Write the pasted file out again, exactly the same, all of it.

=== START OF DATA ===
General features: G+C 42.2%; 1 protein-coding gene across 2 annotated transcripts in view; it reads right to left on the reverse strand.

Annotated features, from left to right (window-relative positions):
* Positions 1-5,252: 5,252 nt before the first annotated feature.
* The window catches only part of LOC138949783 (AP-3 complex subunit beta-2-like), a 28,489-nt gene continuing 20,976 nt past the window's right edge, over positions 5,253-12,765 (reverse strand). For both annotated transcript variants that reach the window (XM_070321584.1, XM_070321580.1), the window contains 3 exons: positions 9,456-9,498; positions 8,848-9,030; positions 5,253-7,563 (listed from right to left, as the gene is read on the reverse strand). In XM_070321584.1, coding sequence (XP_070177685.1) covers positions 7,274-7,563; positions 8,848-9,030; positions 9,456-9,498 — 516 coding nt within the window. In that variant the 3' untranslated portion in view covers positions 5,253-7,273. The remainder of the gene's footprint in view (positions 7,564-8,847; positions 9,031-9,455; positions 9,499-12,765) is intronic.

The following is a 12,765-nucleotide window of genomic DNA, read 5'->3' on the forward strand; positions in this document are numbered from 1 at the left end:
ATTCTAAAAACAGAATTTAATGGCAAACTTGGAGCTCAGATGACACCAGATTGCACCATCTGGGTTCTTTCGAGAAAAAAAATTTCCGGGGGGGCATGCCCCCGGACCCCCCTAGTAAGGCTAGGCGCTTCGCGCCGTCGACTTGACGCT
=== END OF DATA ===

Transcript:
General features: G+C 42.2%; 1 protein-coding gene across 2 annotated transcripts in view; it reads right to left on the reverse strand.

Annotated features, from left to right (window-relative positions):
* Positions 1-5,252: 5,252 nt before the first annotated feature.
* The window catches only part of LOC138949783 (AP-3 complex subunit beta-2-like), a 28,489-nt gene continuing 20,976 nt past the window's right edge, over positions 5,253-12,765 (reverse strand). For both annotated transcript variants that reach the window (XM_070321584.1, XM_070321580.1), the window contains 3 exons: positions 9,456-9,498; positions 8,848-9,030; positions 5,253-7,563 (listed from right to left, as the gene is read on the reverse strand). In XM_070321584.1, coding sequence (XP_070177685.1) covers positions 7,274-7,563; positions 8,848-9,030; positions 9,456-9,498 — 516 coding nt within the window. In that variant the 3' untranslated portion in view covers positions 5,253-7,273. The remainder of the gene's footprint in view (positions 7,564-8,847; positions 9,031-9,455; positions 9,499-12,765) is intronic.

The following is a 12,765-nucleotide window of genomic DNA, read 5'->3' on the forward strand; positions in this document are numbered from 1 at the left end:
ATTCTAAAAACAGAATTTAATGGCAAACTTGGAGCTCAGATGACACCAGATTGCACCATCTGGGTTCTTTCGAGAAAAAAAATTTCCGGGGGGGCATGCCCCCGGACCCCCCTAGTAAGGCTAGGCGCTTCGCGCCGTCGACTTGACGCT